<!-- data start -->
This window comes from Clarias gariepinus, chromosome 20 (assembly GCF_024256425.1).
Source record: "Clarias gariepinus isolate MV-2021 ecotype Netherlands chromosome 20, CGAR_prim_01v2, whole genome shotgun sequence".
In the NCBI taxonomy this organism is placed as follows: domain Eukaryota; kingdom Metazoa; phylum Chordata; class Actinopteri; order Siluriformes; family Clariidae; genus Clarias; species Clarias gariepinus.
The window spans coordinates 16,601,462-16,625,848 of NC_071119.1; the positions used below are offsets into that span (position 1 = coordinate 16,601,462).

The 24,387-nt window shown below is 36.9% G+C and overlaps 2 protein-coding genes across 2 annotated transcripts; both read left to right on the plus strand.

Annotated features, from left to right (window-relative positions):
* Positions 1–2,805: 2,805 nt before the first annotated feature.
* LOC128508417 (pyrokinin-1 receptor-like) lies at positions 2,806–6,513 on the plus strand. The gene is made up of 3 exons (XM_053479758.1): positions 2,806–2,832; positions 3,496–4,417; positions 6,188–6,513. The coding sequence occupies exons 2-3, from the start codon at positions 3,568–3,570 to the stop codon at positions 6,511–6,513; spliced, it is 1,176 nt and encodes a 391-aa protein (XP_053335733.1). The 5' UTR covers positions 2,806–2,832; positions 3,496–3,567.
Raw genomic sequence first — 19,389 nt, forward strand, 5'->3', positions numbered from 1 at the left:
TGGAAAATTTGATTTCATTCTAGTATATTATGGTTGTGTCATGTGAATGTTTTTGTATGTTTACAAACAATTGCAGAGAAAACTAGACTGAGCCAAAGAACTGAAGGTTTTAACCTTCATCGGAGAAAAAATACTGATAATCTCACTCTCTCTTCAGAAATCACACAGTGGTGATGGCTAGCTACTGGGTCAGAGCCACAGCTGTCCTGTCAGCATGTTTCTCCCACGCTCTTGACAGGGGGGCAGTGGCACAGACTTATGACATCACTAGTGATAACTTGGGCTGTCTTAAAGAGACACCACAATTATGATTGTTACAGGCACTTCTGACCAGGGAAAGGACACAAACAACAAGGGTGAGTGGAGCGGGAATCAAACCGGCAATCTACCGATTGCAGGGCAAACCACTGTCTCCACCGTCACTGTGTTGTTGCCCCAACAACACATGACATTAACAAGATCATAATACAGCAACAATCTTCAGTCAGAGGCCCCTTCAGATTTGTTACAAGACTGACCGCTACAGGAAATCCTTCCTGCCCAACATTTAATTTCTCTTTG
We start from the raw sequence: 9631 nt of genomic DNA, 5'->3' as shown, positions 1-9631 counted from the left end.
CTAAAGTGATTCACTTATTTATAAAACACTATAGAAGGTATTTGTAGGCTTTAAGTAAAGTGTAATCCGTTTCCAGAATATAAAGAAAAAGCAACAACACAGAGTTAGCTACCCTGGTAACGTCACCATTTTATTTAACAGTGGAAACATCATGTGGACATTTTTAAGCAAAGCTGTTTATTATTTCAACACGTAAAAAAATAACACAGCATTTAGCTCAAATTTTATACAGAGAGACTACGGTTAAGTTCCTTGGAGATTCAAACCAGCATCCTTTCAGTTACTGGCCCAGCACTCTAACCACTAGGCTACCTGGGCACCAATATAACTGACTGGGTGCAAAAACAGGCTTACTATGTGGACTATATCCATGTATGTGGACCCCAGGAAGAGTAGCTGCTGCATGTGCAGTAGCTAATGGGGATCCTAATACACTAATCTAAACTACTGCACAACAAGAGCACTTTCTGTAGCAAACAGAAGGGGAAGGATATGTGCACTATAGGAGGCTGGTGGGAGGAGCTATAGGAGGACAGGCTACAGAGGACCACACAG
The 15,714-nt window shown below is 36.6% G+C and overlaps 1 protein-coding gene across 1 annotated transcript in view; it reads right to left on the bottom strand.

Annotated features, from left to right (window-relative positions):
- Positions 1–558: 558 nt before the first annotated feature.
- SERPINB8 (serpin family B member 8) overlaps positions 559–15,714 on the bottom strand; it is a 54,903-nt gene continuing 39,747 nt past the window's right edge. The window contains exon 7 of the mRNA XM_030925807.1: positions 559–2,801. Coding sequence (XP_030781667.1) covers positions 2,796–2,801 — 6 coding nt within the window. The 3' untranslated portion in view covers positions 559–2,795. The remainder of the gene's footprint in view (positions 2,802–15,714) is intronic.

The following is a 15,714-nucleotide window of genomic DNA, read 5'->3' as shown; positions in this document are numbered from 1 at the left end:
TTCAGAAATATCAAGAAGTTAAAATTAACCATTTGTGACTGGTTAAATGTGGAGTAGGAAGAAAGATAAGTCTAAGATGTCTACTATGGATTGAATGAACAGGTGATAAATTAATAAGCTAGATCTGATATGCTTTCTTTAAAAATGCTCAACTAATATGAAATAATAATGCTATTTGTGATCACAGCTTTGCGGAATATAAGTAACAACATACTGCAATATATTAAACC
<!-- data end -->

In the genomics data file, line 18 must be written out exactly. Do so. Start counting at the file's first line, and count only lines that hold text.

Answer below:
TTCAGAAATATCAAGAAGTTAAAATTAACCATTTGTGACTGGTTAAATGTGGAGTAGGAAGAAAGATAAGTCTAAGATGTCTACTATGGATTGAATGAACAGGTGATAAATTAATAAGCTAGATCTGATATGCTTTCTTTAAAAATGCTCAACTAATATGAAATAATAATGCTATTTGTGATCACAGCTTTGCGGAATATAAGTAACAACATACTGCAATATATTAAACC